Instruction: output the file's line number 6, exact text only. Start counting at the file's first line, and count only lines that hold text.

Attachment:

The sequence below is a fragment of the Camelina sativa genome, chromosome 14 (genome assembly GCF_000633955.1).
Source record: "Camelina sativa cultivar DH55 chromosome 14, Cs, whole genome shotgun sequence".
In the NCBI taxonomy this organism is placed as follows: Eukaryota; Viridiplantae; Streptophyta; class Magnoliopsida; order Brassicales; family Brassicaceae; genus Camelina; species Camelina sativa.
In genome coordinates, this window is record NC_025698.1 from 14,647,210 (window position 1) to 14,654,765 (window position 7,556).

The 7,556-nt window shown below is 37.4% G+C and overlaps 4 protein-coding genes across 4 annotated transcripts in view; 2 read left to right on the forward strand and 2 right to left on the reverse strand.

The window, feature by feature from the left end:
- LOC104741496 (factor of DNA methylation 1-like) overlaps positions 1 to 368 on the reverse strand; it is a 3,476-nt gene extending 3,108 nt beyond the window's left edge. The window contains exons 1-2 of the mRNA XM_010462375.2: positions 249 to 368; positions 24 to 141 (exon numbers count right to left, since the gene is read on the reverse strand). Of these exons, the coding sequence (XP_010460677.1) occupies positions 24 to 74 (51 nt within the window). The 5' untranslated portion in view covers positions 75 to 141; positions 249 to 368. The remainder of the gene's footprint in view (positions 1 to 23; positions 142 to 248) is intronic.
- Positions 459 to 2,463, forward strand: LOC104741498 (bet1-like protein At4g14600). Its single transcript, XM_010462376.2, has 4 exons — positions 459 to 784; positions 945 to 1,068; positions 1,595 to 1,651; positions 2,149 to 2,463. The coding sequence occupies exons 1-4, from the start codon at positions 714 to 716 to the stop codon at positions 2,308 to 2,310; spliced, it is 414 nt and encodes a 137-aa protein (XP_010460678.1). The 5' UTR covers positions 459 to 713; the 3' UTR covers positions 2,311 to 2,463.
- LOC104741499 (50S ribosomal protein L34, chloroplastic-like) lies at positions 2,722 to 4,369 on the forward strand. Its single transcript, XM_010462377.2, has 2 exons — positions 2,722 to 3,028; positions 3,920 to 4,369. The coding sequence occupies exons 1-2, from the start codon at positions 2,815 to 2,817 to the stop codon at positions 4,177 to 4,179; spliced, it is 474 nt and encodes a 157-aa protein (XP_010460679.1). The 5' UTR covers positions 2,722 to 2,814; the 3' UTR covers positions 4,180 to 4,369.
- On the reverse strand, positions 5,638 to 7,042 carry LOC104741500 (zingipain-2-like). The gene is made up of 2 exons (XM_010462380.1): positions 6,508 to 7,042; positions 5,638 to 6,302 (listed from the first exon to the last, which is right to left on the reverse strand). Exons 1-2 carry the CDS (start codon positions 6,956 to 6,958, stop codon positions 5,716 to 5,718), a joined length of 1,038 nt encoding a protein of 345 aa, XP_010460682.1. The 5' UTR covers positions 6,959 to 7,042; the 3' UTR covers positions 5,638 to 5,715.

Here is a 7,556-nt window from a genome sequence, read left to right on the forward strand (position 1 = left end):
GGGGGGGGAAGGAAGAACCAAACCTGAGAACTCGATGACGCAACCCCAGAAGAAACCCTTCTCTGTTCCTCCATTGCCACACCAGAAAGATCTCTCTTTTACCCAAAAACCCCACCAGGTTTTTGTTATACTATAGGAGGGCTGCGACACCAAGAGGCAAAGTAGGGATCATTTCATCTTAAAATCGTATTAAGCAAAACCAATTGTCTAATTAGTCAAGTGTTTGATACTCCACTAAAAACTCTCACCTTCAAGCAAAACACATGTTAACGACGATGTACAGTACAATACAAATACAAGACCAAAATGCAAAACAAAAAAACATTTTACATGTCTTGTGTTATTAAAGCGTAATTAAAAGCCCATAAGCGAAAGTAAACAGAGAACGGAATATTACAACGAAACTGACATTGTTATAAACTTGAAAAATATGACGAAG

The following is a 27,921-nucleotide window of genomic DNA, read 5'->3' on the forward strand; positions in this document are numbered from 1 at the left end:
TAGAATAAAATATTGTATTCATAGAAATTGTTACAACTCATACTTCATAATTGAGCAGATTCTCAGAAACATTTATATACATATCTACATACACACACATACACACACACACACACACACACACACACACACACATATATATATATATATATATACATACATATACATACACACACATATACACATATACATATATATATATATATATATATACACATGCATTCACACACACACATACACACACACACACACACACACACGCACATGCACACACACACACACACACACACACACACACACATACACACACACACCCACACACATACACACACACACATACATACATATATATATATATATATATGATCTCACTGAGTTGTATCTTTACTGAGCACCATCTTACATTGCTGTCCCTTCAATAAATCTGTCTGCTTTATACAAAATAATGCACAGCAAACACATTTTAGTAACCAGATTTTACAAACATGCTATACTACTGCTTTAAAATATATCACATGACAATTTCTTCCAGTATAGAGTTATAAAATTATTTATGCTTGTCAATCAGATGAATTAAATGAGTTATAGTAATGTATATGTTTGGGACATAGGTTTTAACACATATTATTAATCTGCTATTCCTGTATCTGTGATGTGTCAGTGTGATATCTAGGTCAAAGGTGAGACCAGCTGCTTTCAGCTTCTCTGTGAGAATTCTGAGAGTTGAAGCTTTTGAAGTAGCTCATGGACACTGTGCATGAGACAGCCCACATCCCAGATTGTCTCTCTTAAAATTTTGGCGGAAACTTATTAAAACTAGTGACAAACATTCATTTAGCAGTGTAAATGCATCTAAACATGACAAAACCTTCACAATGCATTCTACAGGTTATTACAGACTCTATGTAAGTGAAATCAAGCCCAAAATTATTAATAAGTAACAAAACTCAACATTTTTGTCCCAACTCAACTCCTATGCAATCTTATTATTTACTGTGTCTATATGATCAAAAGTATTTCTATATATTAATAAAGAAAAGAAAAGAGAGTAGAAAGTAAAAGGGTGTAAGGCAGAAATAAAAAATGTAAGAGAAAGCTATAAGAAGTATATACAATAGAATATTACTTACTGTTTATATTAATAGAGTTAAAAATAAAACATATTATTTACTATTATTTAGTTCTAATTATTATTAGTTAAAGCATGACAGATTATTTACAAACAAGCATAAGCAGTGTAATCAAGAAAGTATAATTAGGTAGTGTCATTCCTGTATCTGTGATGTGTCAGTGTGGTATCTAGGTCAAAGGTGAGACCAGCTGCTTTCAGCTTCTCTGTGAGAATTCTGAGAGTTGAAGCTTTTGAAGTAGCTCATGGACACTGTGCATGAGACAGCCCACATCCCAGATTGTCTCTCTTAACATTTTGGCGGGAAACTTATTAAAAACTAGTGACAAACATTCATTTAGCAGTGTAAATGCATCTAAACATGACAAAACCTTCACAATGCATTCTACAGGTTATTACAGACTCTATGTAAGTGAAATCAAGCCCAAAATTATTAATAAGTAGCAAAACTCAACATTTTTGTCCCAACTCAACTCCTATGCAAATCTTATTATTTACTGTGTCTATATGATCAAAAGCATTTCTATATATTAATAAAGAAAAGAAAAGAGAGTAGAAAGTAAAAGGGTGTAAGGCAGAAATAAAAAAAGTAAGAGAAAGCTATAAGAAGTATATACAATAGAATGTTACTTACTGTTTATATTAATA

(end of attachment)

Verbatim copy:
The window, feature by feature from the left end: